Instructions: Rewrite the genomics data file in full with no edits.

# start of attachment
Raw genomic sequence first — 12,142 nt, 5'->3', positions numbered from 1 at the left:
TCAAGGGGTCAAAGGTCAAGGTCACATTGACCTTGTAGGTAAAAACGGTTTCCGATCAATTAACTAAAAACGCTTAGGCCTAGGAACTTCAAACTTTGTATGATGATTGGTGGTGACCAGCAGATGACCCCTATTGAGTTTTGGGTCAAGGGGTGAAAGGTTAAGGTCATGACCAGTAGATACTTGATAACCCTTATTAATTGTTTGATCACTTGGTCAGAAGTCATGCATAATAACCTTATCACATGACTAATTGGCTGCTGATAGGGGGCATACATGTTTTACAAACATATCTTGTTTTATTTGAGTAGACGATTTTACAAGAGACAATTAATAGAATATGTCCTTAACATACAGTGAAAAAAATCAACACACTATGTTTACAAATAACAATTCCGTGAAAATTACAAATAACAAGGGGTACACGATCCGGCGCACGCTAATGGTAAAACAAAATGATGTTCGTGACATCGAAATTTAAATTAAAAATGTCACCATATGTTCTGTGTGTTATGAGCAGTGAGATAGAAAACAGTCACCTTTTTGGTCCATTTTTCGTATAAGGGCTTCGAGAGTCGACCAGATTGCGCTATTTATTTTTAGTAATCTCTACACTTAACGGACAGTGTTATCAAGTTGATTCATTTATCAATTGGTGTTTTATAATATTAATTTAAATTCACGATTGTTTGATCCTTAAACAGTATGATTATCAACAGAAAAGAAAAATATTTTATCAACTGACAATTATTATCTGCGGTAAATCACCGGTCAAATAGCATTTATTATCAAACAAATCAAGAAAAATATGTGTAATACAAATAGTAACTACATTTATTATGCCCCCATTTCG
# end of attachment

Raw genomic sequence first — 12,142 nt, 5'->3', positions numbered from 1 at the left:
TCAAGGGGTCAAAGGTCAAGGTCACATTGACCTTGTAGGTAAAAACGGTTTCCGATCAATTAACTAAAAACGCTTAGGCCTAGGAACTTCAAACTTTGTATGATGATTGGTGGTGACCAGCAGATGACCCCTATTGAGTTTTGGGTCAAGGGGTGAAAGGTTAAGGTCATGACCAGTAGATACTTGATAACCCTTATTAATTGTTTGATCACTTGGTCAGAAGTCATGCATAATAACCTTATCACATGACTAATTGGCTGCTGATAGGGGGCATACATGTTTTACAAACATATCTTGTTTTATTTGAGTAGACGATTTTACAAGAGACAATTAATAGAATATGTCCTTAACATACAGTGAAAAAAATCAACACACTATGTTTACAAATAACAATTCCGTGAAAATTACAAATAACAAGGGGTACACGATCCGGCGCACGCTAATGGTAAAACAAAATGATGTTCGTGACATCGAAATTTAAATTAAAAATGTCACCATATGTTCTGTGTGTTATGAGCAGTGAGATAGAAAACAGTCACCTTTTTGGTCCATTTTTCGTATAAGGGCTTCGAGAGTCGACCAGATTGCGCTATTTATTTTTAGTAATCTCTACACTTAACGGACAGTGTTATCAAGTTGATTCATTTATCAATTGGTGTTTTATAATATTAATTTAAATTCACGATTGTTTGATCCTTAAACAGTATGATTATCAACAGAAAAGAAAAATATTTTATCAACTGACAATTATTATCTGCGGTAAATCACCGGTCAAATAGCATTTATTATCAAACAAATCAAGAAAAATATGTGTAATACAAATAGTAACTACATTTATTATGCCCCCATTTCG